Bored to Death

Watching this did not make me bored to death

2011 ranking: 11

Bored to Death is probably the show whose cancellation most frustrated me in recent years.  This is due to some combination of factors.  First, I really liked the show, thought it was as good as ever, and that it had a lot more to give.  Second, because the show had made it to its third season, it already had had some legs, and because it wasn’t past its fifth season, it didn’t seem like it was logically time to come to an ending. Third, because the show was on HBO, ratings weren’t quite as important as they would be on a network, especially because the show continued to get positive critical notice.  That basically sums up to the points that I really liked it and thought it actually had a good chance of returning, so I didn’t just accept losing it right away as I have other ill-fated shows.  Not to mention, the show ended with main character, Jonathan Ames, sleeping with someone who unbeknownst to him is probably his sister.  That has to be the strangest way a show has ever had an unplanned ending.

Terriers

Where are the Terriers?

2011 ranking:  10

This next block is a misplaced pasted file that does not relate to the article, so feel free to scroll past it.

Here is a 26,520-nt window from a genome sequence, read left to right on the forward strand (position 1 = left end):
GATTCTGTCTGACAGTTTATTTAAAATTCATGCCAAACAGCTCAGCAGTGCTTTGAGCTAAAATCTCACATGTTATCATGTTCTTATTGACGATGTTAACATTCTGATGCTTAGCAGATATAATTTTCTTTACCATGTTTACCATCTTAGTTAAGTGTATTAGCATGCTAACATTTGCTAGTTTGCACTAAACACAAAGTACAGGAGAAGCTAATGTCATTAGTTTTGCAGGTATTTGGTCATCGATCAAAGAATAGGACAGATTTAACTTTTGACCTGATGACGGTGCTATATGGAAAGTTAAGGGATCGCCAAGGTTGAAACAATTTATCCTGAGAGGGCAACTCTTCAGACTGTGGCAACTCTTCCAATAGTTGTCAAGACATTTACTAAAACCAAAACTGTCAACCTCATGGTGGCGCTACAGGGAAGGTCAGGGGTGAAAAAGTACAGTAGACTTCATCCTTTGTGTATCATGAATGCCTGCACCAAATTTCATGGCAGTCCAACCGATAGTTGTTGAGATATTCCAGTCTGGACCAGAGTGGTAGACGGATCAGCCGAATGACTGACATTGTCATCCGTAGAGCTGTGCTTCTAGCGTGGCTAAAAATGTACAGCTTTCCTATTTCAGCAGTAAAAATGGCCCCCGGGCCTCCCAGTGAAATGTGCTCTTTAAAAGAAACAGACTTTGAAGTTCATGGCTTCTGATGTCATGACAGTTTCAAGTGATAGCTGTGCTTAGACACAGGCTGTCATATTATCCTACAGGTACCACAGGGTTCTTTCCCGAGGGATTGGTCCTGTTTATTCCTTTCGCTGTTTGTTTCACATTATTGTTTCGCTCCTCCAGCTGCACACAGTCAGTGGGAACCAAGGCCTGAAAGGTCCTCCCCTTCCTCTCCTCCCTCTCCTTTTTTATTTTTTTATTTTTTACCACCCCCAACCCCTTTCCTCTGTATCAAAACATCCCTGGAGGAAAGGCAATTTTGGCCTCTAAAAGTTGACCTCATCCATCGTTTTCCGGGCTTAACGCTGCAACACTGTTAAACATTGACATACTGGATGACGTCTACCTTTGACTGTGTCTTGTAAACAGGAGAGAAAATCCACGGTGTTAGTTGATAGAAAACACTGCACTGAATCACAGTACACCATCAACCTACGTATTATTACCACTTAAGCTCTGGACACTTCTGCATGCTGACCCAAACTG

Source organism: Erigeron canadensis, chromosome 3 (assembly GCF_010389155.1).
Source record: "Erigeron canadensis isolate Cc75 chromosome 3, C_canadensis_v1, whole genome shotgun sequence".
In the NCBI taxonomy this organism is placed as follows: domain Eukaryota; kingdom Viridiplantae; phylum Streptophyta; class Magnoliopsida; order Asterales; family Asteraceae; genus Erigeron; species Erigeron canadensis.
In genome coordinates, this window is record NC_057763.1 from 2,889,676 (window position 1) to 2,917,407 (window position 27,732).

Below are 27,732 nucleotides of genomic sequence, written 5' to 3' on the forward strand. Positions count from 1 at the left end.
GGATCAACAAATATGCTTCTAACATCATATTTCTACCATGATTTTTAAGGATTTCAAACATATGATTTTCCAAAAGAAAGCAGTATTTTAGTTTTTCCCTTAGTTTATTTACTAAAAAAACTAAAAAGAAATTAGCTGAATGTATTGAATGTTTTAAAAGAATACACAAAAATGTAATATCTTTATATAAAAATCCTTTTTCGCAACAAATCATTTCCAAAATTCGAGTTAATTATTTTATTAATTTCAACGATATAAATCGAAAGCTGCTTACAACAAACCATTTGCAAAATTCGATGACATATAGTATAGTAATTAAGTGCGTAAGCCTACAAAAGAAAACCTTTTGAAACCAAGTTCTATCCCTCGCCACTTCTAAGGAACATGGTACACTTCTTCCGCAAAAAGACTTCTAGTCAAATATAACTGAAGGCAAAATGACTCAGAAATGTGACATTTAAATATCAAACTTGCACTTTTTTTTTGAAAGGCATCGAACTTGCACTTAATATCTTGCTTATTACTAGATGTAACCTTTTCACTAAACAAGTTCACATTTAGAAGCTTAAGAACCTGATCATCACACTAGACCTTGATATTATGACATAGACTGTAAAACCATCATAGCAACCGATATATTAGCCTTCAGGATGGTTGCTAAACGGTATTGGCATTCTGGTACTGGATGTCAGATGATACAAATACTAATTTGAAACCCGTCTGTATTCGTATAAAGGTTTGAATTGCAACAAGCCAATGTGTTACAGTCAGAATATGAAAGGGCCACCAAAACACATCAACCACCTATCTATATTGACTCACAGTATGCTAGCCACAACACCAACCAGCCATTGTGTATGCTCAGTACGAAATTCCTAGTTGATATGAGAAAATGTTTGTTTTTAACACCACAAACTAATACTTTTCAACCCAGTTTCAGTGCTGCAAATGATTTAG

Terriers aired in fall of 2010, which was covered in my last rankings, though it seems like longer ago.  Because the show wasn’t a BIG show the way Game of Thrones is or the way one year failure Terra Nova was, I think it’s been easy to forget.  There hasn’t been a big bring-back-Terriers crowd, or constant references to Terriers as a show that died before its time.  However, that’s not to say it wasn’t acclaimed; nearly everyone who saw Terriers liked it.  Of course, the problem was largely than nobody watched it.  Part of the reason for that is the name – a terrible one, which not only revealed nothing about the show, but also doesn’t intrigue the type of audience who the show is geared towards.  Part was also the fact that well, it doesn’t sound that great, if you just describe the show in brief.   There was an ongoing plot but Terriers was basically the story of two characters played by Donal Logue and Michael Raymond-James who were PI partners constantly finding themselves in over their heads on cases.  Of course there’s a little more to it than that, but that’s the basic idea; there’s no huge hook or complicated premise.  Anyway, since I can’t imagine you’ll be reading more about Terriers anytime soon, let’s give the show one last fond goodbye.